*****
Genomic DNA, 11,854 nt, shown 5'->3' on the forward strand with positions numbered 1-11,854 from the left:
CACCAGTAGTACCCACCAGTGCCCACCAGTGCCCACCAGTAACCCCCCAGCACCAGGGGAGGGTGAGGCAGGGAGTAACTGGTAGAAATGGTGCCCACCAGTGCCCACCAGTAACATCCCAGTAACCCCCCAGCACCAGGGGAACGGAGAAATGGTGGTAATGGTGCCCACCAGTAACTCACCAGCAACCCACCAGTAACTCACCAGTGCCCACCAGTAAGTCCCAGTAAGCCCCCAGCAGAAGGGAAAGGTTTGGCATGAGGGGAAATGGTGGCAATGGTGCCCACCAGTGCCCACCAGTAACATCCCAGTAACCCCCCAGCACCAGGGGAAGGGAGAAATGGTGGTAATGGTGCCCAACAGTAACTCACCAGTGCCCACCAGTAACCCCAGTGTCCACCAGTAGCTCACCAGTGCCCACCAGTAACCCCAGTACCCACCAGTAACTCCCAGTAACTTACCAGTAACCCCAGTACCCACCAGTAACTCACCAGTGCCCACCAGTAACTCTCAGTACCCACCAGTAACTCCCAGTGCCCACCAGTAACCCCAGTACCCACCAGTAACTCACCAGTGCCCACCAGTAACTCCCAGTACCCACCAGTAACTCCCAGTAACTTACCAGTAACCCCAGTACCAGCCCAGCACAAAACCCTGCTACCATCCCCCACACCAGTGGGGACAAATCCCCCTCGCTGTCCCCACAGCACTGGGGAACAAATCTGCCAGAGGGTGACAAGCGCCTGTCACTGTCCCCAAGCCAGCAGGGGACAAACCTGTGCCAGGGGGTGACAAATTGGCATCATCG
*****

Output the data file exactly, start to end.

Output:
Genomic DNA, 11,854 nt, shown 5'->3' on the forward strand with positions numbered 1-11,854 from the left:
CACCAGTAGTACCCACCAGTGCCCACCAGTGCCCACCAGTAACCCCCCAGCACCAGGGGAGGGTGAGGCAGGGAGTAACTGGTAGAAATGGTGCCCACCAGTGCCCACCAGTAACATCCCAGTAACCCCCCAGCACCAGGGGAACGGAGAAATGGTGGTAATGGTGCCCACCAGTAACTCACCAGCAACCCACCAGTAACTCACCAGTGCCCACCAGTAAGTCCCAGTAAGCCCCCAGCAGAAGGGAAAGGTTTGGCATGAGGGGAAATGGTGGCAATGGTGCCCACCAGTGCCCACCAGTAACATCCCAGTAACCCCCCAGCACCAGGGGAAGGGAGAAATGGTGGTAATGGTGCCCAACAGTAACTCACCAGTGCCCACCAGTAACCCCAGTGTCCACCAGTAGCTCACCAGTGCCCACCAGTAACCCCAGTACCCACCAGTAACTCCCAGTAACTTACCAGTAACCCCAGTACCCACCAGTAACTCACCAGTGCCCACCAGTAACTCTCAGTACCCACCAGTAACTCCCAGTGCCCACCAGTAACCCCAGTACCCACCAGTAACTCACCAGTGCCCACCAGTAACTCCCAGTACCCACCAGTAACTCCCAGTAACTTACCAGTAACCCCAGTACCAGCCCAGCACAAAACCCTGCTACCATCCCCCACACCAGTGGGGACAAATCCCCCTCGCTGTCCCCACAGCACTGGGGAACAAATCTGCCAGAGGGTGACAAGCGCCTGTCACTGTCCCCAAGCCAGCAGGGGACAAACCTGTGCCAGGGGGTGACAAATTGGCATCATCG